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SMITH ON LAW REFORM 1841 - John Stuart Mill, The Collected Works of John Stuart Mill, Volume XXI - Essays on Equality, Law, and Education 
The Collected Works of John Stuart Mill, Volume XXI - Essays on Equality, Law, and Education, ed. John M. Robson, Introduction by Stefan Collini (Toronto: University of Toronto Press, London: Routledge and Kegan Paul, 1984).
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SMITH ON LAW REFORM
Westminster Review, XXXV (Jan., 1841), 239-40. In the Miscellaneous Notices section, under “Law,” headed. “Remarks on Law Reform; addressed more particularly to the general reader. By William Smith, Esq., of the Middle Temple, barrister at law. [London:] Maxwell: 1840.” Running title to section, not to article. Signed “A.” Not republished. Identified in Mill’s bibliography as “A short notice of a pamphlet on Law Reform by William Smith, in the Miscellaneous Notices of the Westminster Review for January 1841. (No. 68.)” (MacMinn, 53.) There is no copy in the Somerville College Library. For comment, see xli and lxi above.
Smith on Law Reform
this is such a pamphlet as we have long wished to see. The question of Law Reform has usually either been treated bit by bit, on the principle of suggesting no more at once than could be carried at once, or it has been kept so completely in generalibus that although the existing system might be shown to be bad, it seemed as if nothing could be done to amend it except by beginning from the foundations and reconstructing the whole fabric. There was wanted a writer who, with the requisite knowledge of the existing law, but with the capacity also of distinguishing principles of universal legislation from the technicalities of a conventional system, should review the whole of our jurisprudence, and examine how much of the absurdity which disfigures, and the complication which embarrasses it, is capable of being removed in that piecemeal mode in which parliament legislates, and in a country like ours, or, at least, in the present state of general opinion, must legislate.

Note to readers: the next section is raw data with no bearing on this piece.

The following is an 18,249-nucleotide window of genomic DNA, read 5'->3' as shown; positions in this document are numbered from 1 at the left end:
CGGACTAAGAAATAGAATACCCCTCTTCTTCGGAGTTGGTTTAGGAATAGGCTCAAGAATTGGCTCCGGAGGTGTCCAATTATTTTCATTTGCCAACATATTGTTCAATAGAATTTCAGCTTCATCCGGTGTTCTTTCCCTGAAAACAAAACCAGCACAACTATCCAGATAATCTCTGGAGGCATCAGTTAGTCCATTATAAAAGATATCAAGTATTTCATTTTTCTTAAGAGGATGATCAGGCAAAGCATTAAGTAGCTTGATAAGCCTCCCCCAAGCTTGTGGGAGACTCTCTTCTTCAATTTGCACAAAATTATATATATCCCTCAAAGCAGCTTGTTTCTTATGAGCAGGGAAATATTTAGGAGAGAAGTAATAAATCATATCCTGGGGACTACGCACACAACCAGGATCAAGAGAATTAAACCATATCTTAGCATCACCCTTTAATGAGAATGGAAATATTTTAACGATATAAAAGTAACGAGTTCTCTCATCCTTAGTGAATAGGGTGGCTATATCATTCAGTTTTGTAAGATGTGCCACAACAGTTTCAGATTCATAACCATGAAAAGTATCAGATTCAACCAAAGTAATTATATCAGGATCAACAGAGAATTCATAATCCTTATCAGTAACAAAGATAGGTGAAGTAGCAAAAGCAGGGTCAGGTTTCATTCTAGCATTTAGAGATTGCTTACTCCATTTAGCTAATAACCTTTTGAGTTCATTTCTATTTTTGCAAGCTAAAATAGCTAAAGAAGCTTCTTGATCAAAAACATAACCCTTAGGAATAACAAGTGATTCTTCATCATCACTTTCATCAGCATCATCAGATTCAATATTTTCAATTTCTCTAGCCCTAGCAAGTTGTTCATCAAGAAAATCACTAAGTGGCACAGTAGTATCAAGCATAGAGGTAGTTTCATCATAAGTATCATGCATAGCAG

Mr. Smith has attempted a portion of this task, and has executed it with a high degree of merit. He thoroughly understands his subject, he has the art of popular and lively exposition, and on the whole we know not any work where in so small a compass so great a number of important law reforms, practicable at the present moment, are pointed out, and the expediency of them so briefly and forcibly, and at the same time popularly demonstrated. The defects upon which he chiefly animadverts are some of the peculiarities of the system of pleading; some of the exclusionary rules of evidence; the doctrine of feudal tenures, which, although now a mere mass of fiction, still continues to encumber, by the technical consequences which it involves, the whole of our law of real property, and the fact that three different and conflicting systems of law, administered by three sets of courts, (common law, equity, and ecclesiastical,) co-exist, insomuch that the very same property would often be assigned by these different systems to different persons; and the unseemly spectacle is exhibited of one court giving relief, as it is called, from the disposition of property which would be lawfully and regularly made by another. The practical mischiefs of a most serious kind, arising from these defects in our legal system, are pointed out in a masterly manner by Mr. Smith. The following passage may convey an idea of his style: